Just one day after Adobe patched flaws in its Flash Player software for Windows, OS X, Linux, and Android, Group IB security researchers claim to have discovered a 0-day security hole in Adobe Reader X which can execute shellcode with the help of malformed PDF-documents using specially crafted forms. Furthermore, the vulnerability code is already on sale on the black market for “approximately 30 000 – 50 000 USD” although it’s apparently only being distributed in “small circles of the underground.” For its part, Adobe says it is investigating.
Here’s the proof of concept (reportedly limited to Windows):
Andrey Komarov, the Head of International Projects Department of Group-IB, explains that the big deal is because the vulnerability allows you to jump out of the sandbox, which was first introduced in Adobe Reader X:
The vulnerability has some limitations, for example it could be successfully exploited only after the user will close the browser and restart it. Another variant is to organize interaction between the victim and the malformed PDF-document. Either way, the vulnerability is has very significant vector to be spread with bypassing of internal Adobe X sandbox, which is appealing for cybercrime gangs because in the past there was no documented method of how to bypass it with shellcode execution.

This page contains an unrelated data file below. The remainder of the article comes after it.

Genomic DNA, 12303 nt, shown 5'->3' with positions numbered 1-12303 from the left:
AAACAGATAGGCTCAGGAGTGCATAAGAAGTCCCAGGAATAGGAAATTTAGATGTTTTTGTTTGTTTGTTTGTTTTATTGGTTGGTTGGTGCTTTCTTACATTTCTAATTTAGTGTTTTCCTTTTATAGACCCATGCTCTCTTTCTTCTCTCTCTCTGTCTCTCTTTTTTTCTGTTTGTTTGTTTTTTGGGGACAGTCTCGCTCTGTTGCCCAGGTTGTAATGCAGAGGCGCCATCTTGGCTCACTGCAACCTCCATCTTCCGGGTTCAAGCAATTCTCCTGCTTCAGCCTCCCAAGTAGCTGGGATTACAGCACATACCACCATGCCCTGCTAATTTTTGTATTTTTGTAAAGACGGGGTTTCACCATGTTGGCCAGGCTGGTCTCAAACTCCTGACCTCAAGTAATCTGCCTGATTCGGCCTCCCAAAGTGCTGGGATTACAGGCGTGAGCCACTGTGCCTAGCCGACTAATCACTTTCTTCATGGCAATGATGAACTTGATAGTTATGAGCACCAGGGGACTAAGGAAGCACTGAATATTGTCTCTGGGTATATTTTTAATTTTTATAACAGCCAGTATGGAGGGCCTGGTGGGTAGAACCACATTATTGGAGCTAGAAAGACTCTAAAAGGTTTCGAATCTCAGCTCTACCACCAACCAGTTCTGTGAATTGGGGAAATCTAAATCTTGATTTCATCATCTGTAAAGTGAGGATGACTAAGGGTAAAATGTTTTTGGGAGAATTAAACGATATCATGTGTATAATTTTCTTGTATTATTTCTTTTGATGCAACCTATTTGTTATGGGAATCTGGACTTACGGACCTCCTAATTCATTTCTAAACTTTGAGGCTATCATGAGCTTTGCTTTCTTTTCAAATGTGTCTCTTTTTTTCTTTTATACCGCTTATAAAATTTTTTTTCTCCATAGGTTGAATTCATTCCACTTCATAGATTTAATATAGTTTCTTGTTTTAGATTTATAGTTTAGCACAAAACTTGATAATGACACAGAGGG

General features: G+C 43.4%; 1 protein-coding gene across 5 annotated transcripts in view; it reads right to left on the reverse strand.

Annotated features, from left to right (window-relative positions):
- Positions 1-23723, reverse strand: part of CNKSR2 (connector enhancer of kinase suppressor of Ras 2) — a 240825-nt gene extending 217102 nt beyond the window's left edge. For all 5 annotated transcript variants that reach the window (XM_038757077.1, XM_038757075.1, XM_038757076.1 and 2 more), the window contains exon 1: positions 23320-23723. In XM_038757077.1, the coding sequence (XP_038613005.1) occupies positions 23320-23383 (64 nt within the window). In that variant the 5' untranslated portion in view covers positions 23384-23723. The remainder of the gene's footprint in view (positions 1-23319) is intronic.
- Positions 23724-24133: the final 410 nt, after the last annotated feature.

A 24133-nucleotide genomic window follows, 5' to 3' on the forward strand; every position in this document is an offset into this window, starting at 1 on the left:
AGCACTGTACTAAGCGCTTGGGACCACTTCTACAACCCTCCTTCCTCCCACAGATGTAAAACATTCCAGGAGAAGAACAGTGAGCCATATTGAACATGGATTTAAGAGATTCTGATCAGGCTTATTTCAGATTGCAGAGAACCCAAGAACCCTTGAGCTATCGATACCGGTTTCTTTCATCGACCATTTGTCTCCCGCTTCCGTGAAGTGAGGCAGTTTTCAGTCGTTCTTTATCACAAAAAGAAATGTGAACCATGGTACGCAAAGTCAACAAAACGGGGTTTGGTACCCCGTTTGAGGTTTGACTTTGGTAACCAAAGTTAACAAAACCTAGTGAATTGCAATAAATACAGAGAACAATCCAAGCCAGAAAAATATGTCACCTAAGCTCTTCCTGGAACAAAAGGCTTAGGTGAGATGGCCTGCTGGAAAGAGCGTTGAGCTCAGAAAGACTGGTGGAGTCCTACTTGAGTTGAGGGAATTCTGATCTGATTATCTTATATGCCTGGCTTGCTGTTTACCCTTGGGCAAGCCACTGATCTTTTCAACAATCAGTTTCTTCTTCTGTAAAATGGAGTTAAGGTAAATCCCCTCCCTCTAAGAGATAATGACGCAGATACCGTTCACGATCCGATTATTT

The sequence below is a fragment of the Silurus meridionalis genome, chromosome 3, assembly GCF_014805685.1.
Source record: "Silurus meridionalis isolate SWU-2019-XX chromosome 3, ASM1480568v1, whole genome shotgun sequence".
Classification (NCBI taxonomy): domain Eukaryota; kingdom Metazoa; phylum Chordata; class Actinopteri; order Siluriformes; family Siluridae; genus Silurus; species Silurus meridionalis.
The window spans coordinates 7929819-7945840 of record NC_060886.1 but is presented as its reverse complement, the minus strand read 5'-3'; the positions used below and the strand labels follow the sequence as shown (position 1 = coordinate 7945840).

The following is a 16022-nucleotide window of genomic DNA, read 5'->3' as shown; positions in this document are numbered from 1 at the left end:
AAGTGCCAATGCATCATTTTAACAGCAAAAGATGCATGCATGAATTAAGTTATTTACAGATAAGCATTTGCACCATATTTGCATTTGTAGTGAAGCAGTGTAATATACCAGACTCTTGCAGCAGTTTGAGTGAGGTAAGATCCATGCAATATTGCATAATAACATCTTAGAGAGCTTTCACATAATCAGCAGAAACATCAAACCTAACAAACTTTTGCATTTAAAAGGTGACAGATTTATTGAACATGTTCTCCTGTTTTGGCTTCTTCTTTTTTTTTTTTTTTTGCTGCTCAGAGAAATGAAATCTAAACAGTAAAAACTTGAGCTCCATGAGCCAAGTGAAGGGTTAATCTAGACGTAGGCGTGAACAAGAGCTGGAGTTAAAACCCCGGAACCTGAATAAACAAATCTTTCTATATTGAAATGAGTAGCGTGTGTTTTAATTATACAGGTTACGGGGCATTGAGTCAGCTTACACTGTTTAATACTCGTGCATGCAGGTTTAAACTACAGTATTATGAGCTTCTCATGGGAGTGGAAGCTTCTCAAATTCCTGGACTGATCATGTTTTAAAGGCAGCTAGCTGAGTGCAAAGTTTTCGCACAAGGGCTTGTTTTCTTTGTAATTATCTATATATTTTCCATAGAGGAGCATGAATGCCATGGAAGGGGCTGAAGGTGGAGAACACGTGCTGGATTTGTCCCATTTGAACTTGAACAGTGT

In other words, on its own it doesn’t amount to much. That being said, if this flaw is chained together with another one, and we all know problematic Adobe’s products have been in recent years when it comes to security, it won’t be pretty.
In fact, Group IB claims the vulnerability is already included in a new custom version of the Blackhole Exploit Kit, the most popular Web threat tool for distributing various other types of malware with the help of many different types of exploits. The official version, however, doesn’t have it, but it will soon, according to Brian Krebs:
Contacted via instant message, the author of the Black Hole exploit kit said today that he also had confirmed the existence of a private Adobe Reader exploit that was being sold in closed circles. He noted that although his kit currently does not include the exploit, he is hoping to acquire it and add it soon.
The thought of this alone makes me want to recommend that you avoid using Adobe Reader unless you absolutely have to (I personally use Foxit). At the very least, use an alternative until Adobe gets to the bottom of this.
Unfortunately, the company says it was not contacted by Group-IB and thus is unable to verify whether this 0-day exists. An Adobe spokesperson told The Next Web:
We saw the announcement from Group IB, but we haven’t seen or received any details. Adobe PSIRT has reached out to Group-IB. Without additional details, there is nothing we can do, unfortunately, beyond continuing to monitor the threat landscape and working with our partners in the security community, as always.
Now we wait.
Image credit: Robert Linder